The man Rock Hudson described as his 'true love' has opened up about their secret relationship nearly 30 years after the actor died of AIDS at the age 59.

Lee Garlington, 77, said he 'adored' the screen icon, whom he dated from from 1962 to 1965.

The retired stock broker was just a young film extra when they first met.

'He was the biggest movie star in the world and the rumors were that he was gay,' he told People magazine.

'So I thought, "Let me get an eye on him." I stood outside his cottage on the Universal lot, pretending to read Variety, which was probably upside down at the time. He walked down the street. He looked back once. That was it.'

A year later, he received a call from one of Hudson's friends, asking if he'd like to meet the actor.

'I was scared to death,' he said of their first meeting at Hudson's Beverly Hills mansion.

'Of course, he was 6-foot-4, a monster. He offered me a beer, but nothing happened. Literally. I was too scared. He said, "Well, let's get together," and we did.'

Garlington said he would sneak out of Hudson's home at 6am without turning on the engine so the neighbors wouldn't hear and they went to movie premieres together – but each with a female date.

'Nobody in their right mind came out,' he said 'It was career suicide.'

Rock Hudson and Lee Garlington.
Garlington has fond memories of hanging out at the house and taking car trips to county fairs and through the South with Hudson.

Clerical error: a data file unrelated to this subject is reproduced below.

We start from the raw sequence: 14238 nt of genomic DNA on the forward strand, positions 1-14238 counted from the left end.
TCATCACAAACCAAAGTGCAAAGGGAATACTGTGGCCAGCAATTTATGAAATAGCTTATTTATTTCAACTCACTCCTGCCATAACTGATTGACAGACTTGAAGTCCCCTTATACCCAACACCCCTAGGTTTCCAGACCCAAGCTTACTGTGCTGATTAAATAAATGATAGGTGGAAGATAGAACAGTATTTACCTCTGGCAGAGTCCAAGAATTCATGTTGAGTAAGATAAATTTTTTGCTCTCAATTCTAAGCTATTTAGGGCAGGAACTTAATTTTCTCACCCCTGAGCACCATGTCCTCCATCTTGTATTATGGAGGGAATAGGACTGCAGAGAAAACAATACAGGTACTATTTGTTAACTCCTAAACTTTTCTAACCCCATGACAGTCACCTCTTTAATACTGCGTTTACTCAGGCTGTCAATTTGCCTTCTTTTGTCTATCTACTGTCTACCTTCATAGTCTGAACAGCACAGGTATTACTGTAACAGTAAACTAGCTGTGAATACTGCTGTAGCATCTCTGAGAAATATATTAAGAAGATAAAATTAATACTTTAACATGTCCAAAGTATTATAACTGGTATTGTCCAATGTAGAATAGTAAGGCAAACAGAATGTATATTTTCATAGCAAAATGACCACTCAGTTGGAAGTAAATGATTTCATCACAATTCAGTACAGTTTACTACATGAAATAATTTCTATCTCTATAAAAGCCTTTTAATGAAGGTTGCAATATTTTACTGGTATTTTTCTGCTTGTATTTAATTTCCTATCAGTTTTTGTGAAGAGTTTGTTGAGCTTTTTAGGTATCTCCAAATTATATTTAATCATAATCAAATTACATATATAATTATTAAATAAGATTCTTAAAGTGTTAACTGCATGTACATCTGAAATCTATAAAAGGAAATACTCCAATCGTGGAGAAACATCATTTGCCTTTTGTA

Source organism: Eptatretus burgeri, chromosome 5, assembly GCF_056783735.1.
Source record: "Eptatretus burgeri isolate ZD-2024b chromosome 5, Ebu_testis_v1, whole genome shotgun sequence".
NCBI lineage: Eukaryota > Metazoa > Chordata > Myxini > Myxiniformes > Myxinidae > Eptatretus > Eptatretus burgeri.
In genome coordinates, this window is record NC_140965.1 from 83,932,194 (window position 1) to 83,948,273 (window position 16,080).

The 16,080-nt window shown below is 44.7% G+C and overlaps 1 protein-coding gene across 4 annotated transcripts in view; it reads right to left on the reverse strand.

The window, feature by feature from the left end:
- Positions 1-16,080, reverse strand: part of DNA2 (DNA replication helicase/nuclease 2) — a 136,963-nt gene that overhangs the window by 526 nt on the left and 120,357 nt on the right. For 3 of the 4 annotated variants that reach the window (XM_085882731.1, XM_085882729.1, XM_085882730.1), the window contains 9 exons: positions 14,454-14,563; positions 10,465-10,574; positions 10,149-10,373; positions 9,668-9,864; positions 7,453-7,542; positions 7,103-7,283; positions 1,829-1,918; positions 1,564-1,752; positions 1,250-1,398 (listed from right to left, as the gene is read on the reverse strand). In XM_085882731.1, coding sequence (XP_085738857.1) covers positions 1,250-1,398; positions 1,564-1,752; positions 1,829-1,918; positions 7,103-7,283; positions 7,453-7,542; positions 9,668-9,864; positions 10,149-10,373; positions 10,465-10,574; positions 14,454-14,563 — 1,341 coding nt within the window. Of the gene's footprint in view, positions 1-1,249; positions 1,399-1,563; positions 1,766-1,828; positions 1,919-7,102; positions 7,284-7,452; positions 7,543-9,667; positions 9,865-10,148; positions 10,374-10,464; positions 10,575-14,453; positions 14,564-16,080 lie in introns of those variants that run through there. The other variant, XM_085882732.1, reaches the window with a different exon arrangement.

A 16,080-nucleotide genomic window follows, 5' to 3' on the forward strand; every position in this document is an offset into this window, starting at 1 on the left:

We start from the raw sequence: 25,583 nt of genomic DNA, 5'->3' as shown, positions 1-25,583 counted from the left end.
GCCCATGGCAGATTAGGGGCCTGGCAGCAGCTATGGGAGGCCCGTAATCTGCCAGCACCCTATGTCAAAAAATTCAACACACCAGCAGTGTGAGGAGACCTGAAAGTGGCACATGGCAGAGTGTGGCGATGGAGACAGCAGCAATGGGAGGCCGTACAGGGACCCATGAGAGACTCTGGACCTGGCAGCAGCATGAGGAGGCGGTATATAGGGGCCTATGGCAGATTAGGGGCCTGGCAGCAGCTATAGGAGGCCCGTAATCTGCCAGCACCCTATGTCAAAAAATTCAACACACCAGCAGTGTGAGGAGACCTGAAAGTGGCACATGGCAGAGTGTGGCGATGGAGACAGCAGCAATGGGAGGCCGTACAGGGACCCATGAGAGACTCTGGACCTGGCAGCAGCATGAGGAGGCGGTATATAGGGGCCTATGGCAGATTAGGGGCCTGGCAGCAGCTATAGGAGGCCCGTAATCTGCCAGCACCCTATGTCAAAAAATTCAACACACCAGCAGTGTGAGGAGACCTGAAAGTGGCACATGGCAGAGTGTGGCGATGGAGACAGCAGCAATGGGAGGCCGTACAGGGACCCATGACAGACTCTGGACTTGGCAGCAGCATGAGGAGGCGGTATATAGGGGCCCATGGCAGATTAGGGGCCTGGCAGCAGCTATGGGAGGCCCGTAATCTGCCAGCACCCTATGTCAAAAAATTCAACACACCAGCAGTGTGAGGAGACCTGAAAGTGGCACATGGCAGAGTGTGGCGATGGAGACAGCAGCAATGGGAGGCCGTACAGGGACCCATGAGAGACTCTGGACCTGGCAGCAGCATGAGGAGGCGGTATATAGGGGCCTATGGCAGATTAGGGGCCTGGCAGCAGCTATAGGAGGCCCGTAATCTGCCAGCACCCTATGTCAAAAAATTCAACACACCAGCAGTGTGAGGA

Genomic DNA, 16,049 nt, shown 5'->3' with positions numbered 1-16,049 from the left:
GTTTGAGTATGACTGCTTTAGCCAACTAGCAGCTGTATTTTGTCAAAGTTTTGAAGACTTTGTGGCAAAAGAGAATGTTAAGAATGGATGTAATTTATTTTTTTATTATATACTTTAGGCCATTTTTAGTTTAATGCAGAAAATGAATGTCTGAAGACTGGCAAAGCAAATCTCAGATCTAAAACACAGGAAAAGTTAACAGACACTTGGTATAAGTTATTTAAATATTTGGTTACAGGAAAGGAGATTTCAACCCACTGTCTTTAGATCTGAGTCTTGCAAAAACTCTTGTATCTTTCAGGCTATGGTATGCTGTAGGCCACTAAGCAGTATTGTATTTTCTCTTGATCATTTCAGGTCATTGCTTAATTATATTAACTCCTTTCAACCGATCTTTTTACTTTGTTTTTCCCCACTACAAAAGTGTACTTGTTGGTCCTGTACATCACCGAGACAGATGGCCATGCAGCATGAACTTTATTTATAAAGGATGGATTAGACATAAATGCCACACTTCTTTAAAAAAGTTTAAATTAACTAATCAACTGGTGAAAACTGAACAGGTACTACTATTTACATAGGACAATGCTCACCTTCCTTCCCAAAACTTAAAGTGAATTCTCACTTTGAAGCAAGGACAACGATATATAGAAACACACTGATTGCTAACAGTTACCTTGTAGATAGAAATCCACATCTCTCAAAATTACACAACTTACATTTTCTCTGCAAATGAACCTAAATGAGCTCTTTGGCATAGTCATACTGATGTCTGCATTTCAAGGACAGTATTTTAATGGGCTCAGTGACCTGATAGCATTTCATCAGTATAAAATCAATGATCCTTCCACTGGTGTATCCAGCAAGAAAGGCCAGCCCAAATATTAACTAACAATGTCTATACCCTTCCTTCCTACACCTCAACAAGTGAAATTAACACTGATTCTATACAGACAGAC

'Rock was always himself,' he adds. 'He would plant a kiss on a leading lady and I would say, "Geez, he does that to me the same way." That was always a giggle on my part.'

The two broke up in 1965, partly because Garlington wanted a father figure and 'he was not strong enough.'

'Rock wasn't a real strong personality,' he said 'He was a gentle giant.'

They gradually lost contact by the time the screen icon revealed he had AIDS in 1985.

Garlington said he was 'shocked' by the news.

'AIDS killed everybody in those days,' he said.

'I called up the people taking care of him, but they said he was so sick that he wouldn't know who I was and it was best to remember him how he had been before.'

In a biography published after his death, Hudson called Garlington his 'true love.'

'I broke down and cried,' he recalled. 'I just lost it. He said his mother and I were the only people he ever loved. I had no idea I meant that much to him.'


Once upon a time in America, we lived in fear

"Fear Eats the Soul"

"Same Gender Loving People - No. 1991"

"Our Family Got Married..."

Positive images of people like me... The truth of the matter is that we all need to see people like ourselves. So everyday, I'll post a photo, drawing or some other artwork that depicts Same Gender Loving People as what we are... Only Human.

"The Ignorant Truth..."

Christian Mechanic Says He Won’t Service Cars That Belong To Gays, GoFundMe Campaign Imminent

Jesus H. Christ. We’ve officially crossed into the absurd.

All across the nation, bigoted small business owners are using their religions to make martyrs of themselves and collect hundreds of thousands of dollars.

A florist in Washington state recently raked in more than $160,000 after she refused to sell a bouquet of flowers to a gay couple. A pizzeria in Indiana collected more than $840,000 after vowing never to cater a gay wedding. Now, a mechanic in Grandville, Michigan wants in on some of that sweet, sweet action.

Brian Klawiter, the owner of Dieseltec on Ottawa Avenue in Grandville, announced this week that he is morally opposed to servicing vehicles belonging to gay people.